Darvish's Spring Training goal: 'Be ready by Korea'

February 23rd, 2024

PEORIA, Ariz. -- It's not quite spring 2023 for .

A year ago, the veteran right-hander pitched for Team Japan at the World Baseball Classic. He trained in Japan and didn't join the Padres until after the tournament was over. In the meantime, as Japan made its run to the tournament title, Darvish pitched twice in relief, throwing his spring progression out of whack. When he arrived, he was bumped to the back of the rotation as a result.

This spring is not quite so complex. But Darvish's 2024 buildup will feature its share of challenges -- and, eventually, another trans-Pacific flight.

San Diego opens its season next month in Korea with a two-game series against the rival Dodgers. Those two clubs met Friday in Cactus League play at Camelback Ranch. Darvish, meanwhile, stayed behind to pitch a simulated inning at the Peoria Sports Complex, throwing 32 pitches.

"Right now, the goal is to be ready by Korea," Darvish said through interpreter Shingo Horie. "I'm aiming so that I'm ready by the time we get there."

Darvish anticipates that his next outing will come in the form of two innings in a Cactus League game. That would put him a day behind right-hander Joe Musgrove, who pitched against Los Angeles in Thursday's Cactus League opener.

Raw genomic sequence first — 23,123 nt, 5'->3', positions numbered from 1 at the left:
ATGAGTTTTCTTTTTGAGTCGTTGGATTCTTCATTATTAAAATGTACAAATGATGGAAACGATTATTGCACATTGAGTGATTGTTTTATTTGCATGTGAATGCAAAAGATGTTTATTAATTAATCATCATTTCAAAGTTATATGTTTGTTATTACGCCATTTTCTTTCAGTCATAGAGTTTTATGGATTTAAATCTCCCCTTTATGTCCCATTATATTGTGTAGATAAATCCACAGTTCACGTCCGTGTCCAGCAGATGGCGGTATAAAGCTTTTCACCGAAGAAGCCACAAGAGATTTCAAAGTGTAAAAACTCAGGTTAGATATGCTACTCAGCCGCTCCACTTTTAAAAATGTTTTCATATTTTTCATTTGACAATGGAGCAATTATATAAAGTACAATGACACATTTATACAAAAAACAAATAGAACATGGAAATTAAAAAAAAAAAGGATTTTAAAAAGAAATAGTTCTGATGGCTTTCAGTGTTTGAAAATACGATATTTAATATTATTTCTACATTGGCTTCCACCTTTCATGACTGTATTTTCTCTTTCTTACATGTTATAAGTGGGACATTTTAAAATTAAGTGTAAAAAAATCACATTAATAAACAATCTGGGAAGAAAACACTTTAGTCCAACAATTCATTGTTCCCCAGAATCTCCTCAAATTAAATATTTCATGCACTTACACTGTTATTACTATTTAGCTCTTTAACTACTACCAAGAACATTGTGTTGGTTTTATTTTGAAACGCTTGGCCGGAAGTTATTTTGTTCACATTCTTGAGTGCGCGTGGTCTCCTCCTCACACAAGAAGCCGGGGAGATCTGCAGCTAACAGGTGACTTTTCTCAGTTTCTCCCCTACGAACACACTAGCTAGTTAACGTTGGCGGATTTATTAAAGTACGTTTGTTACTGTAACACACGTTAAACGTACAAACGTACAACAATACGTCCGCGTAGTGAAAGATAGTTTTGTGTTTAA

Presumably, it'd be Musgrove and Darvish starting those two games in Korea, though those plans aren't final and are obviously contingent on health. Both had their 2023 seasons end early due to injury -- Darvish with a stress reaction in his right elbow.

This spring, Darvish is healthy. After he'd rested the injury through October and into November, Darvish was cleared for full offseason activity. His offseason throwing progression was the same as ever.

Initially, the Padres had planned to let Darvish face the Dodgers in the Cactus League on Friday, though they recently changed those plans. Manager Mike Shildt noted that there wasn’t much to read into that change.

"I've got complete confidence that Yu's going to be ready," Shildt said. "Him throwing a live BP today is way more about two things. One, allowing him to get built up in a controlled environment. And two, Yu Darvish knows what he needs to do to compete at the highest level, which he's done for a long time."

Darvish said his 32 pitches were more than he’d originally planned for. He wasn’t pleased with the way he started his session, allowing an extra-base hit and a walk. Darvish quickly rebounded with a couple punchouts.

“Toward the beginning, I wasn't finishing my pitches the way I wanted to,” Darvish said. “But gradually I got better, and I was able to finish my pitches, so I take that as a positive.”

After his bullpen session, Darvish retreated to the bleachers next to the field, where two of his seven children were on hand. His family had just arrived. Together, Darvish and his two sons took in Ryan Carpenter’s ensuing live BP from the front bleacher. Then, Darvish retreated to the clubhouse.

“I’m grateful for the opportunity that the kids get to see what I do,” Darvish said. “They’re at the age that they understand what’s going on. So for them to be here, be able to watch me go about it on the mound, there’s some sense of gratification for that.”

Will they be on hand to watch Darvish in Korea? He shook his head and laughed.

“Too many kids,” he said.